The accompanying graphic shows as of June 22nd, the percent of the U.S. soybean crop rated either as good or excellent and the aggregate crop rating using our usual ratings system where we weight the crop based on the percent in each category and assign that category a factor of 0.2 for VP, 0.4 for P, 0.6 for F, 0.8 for G, and 1.0 for EX and then sum the results.
Both of these are shown on the left hand axis and plotted against the percent that final U.S. soybean yields deviated from the 1986-2013 trend.
Even with heavy rains in the Midwest lowering the combined good and excellent ratings by 1% this past week, the latest figure of 72% is the highest ever for this date as is the weighted condition figure of 76.0.
Note that soybeans are planted later than corn so a couple of years, 1995 and 1996 to be exact, the first crop ratings for those seasons did not occur till June 25 and June 30 respectively.
With these stellar crop ratings, the trade is now feeling more confident that the USDA's record 2014 soybean yield projection of 45.2 bushels per acre can be attained or even exceeded.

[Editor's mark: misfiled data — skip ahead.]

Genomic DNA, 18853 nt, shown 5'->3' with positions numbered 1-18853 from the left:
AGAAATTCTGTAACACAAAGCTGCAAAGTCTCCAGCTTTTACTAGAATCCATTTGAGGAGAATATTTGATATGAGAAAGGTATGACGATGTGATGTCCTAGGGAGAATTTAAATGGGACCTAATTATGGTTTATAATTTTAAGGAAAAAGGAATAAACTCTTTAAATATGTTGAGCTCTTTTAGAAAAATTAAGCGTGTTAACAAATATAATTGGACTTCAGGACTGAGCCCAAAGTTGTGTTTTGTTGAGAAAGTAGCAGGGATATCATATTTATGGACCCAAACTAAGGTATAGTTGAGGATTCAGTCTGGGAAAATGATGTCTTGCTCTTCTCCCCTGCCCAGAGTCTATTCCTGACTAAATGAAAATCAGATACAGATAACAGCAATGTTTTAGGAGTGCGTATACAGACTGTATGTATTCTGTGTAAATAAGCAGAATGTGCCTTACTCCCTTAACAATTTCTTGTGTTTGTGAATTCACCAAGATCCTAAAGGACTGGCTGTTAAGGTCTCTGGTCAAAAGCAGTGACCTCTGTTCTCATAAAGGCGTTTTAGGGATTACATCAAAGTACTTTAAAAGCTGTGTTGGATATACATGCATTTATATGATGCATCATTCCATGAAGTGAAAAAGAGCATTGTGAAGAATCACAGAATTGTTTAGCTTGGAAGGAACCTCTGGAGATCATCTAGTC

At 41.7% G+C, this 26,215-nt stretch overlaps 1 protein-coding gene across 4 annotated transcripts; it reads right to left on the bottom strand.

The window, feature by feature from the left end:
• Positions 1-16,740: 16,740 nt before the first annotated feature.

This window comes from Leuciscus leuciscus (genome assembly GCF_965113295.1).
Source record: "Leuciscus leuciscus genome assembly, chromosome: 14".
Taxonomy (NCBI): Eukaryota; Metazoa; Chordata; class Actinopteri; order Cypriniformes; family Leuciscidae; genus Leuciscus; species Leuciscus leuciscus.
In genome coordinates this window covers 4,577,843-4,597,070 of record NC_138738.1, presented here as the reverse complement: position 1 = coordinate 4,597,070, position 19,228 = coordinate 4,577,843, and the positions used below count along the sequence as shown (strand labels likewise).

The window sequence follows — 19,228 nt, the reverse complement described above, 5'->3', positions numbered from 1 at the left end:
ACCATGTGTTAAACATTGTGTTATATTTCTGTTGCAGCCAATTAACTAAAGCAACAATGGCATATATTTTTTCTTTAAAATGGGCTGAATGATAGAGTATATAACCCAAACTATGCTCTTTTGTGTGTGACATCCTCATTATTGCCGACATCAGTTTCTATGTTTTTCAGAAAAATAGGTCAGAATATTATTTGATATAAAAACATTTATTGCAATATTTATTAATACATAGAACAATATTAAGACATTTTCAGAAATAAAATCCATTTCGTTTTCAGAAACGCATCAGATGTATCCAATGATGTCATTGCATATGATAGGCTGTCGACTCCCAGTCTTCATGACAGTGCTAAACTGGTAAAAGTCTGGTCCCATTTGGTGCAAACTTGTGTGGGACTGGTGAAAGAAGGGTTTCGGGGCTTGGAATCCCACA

As opposed to corn where outstanding conditions as of June 22 almost always translate into final yields above trend this is not the case for soybeans.
The years 1991, 1994, 1999, and 2003 are closest to this year's lofty ratings but only 1994 had outstanding yields at 41.4 bushels per acre, not only a new record but 14.1% above trend.
In contrast, 1991 saw final yields 2.5% below trend, 1999 4.5% below trend, and 2003 15.2% below trend.
Having great early season conditions have little correlation with final yields especially with the critical flowering and pod setting phase not occurring until August.
This may be one of the reasons that new crop soybeans have held in better than new crop corn as traders realize there is a long time till this year's soybean crop is safely in the bin.
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